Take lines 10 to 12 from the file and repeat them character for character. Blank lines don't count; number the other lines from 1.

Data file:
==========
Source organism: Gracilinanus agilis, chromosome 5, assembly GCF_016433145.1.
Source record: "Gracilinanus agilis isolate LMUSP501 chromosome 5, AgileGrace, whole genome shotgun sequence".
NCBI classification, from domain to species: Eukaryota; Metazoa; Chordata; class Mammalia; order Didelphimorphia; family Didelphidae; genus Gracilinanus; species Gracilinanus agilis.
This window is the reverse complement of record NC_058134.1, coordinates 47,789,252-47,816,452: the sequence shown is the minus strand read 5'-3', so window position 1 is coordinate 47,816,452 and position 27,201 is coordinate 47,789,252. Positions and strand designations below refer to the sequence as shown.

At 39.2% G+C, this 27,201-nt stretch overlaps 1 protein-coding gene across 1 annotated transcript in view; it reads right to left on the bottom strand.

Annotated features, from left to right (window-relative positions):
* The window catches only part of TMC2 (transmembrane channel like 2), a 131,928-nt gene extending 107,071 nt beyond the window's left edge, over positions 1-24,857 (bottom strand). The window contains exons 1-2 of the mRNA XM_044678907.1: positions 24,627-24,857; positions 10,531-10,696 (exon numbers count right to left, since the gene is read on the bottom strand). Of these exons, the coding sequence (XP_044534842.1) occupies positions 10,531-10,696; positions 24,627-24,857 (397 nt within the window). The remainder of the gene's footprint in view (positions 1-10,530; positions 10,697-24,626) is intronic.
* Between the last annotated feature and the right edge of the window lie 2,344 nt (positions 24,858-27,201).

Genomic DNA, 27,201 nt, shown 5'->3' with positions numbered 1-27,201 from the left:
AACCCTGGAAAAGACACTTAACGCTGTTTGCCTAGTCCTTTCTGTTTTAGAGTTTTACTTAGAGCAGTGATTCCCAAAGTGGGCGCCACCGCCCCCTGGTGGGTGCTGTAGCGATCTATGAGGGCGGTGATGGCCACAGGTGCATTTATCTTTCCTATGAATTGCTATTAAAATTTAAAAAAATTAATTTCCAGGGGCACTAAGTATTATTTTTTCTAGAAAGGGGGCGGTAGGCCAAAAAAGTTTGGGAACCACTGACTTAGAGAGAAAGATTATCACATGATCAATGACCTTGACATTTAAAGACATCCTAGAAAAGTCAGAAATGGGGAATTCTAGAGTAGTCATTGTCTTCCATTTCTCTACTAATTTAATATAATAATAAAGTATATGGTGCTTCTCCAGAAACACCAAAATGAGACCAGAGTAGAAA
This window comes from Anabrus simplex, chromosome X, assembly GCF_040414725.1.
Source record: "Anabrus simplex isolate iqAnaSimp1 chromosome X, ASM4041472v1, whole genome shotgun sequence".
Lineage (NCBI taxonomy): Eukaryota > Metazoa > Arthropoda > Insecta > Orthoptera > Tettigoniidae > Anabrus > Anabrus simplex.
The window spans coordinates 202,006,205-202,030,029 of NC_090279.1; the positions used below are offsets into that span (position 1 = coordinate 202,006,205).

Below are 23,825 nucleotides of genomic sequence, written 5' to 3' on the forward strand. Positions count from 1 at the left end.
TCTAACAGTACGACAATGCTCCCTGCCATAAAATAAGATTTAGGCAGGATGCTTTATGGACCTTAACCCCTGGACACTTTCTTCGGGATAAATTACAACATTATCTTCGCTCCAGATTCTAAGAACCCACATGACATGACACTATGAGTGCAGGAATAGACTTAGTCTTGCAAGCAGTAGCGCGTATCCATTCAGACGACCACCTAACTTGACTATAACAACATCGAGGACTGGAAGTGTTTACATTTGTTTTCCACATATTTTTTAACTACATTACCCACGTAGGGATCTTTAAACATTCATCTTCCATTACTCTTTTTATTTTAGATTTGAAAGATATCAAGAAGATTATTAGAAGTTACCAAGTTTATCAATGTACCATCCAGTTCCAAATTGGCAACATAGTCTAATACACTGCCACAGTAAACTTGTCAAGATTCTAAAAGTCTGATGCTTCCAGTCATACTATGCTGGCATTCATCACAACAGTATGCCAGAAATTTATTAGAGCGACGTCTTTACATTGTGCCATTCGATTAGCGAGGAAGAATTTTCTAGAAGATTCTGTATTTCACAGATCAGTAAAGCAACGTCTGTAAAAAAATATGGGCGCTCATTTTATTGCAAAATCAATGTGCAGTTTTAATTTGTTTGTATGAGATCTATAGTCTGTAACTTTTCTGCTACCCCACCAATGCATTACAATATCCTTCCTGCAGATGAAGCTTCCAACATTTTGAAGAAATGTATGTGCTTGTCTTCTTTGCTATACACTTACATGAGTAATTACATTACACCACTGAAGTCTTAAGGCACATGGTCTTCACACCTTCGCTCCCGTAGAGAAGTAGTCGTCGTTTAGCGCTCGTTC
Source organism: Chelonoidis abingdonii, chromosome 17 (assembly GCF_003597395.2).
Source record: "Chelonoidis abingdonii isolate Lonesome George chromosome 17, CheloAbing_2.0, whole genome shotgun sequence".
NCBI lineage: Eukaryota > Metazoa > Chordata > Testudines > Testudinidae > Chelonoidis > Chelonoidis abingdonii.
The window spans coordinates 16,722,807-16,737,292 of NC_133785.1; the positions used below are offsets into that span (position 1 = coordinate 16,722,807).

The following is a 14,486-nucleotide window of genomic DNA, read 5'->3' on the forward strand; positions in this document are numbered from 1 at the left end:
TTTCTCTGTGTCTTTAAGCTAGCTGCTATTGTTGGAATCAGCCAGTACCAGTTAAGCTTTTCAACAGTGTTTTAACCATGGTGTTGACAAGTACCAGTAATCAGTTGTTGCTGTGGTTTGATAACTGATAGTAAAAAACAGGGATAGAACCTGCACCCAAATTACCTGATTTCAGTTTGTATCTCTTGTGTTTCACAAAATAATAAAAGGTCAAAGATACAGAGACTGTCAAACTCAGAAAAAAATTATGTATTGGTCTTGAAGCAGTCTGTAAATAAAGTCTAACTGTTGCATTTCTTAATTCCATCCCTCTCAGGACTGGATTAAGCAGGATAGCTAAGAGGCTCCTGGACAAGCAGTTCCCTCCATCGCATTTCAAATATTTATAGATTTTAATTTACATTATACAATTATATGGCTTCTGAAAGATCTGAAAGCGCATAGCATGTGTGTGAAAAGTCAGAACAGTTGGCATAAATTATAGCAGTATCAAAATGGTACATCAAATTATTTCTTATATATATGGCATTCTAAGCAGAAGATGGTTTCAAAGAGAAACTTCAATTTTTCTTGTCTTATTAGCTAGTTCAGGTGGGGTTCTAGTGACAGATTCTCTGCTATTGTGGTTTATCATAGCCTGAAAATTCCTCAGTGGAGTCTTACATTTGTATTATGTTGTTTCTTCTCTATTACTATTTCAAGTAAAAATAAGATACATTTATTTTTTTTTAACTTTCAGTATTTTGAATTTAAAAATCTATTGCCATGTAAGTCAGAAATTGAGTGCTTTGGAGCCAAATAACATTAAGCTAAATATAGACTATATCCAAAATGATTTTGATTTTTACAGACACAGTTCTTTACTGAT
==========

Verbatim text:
AACCCTGGAAAAGACACTTAACGCTGTTTGCCTAGTCCTTTCTGTTTTAGAGTTTTACTTAGAGCAGTGATTCCCAAAGTGGGCGCCACCGCCCCCTGGTGGGTGCTGTAGCGATCTATGAGGGCGGTGATGGCCACAGGTGCATTTATCTTTCCTATGAATTGCTATTAAAATTTAAAAAAATTAATTTCCAGGGGCACTAAGTATTATTTTTTCTAGAAAGGGGGCGGTAGGCCAAAAAAGTTTGGGAACCACTGACTTAGAGAGAAAGATTATCACATGATCAATGACCTTGACATTTAAAGACATCCTAGAAAAGTCAGAAATGGGGAATTCTAGAGTAGTCATTGTCTTCCATTTCTCTACTAATTTAATATAATAATAAAGTATATGGTGCTTCTCCAGAAACACCAAAATGAGACCAGAGTAGAAA
This window comes from Anabrus simplex, chromosome X, assembly GCF_040414725.1.
Source record: "Anabrus simplex isolate iqAnaSimp1 chromosome X, ASM4041472v1, whole genome shotgun sequence".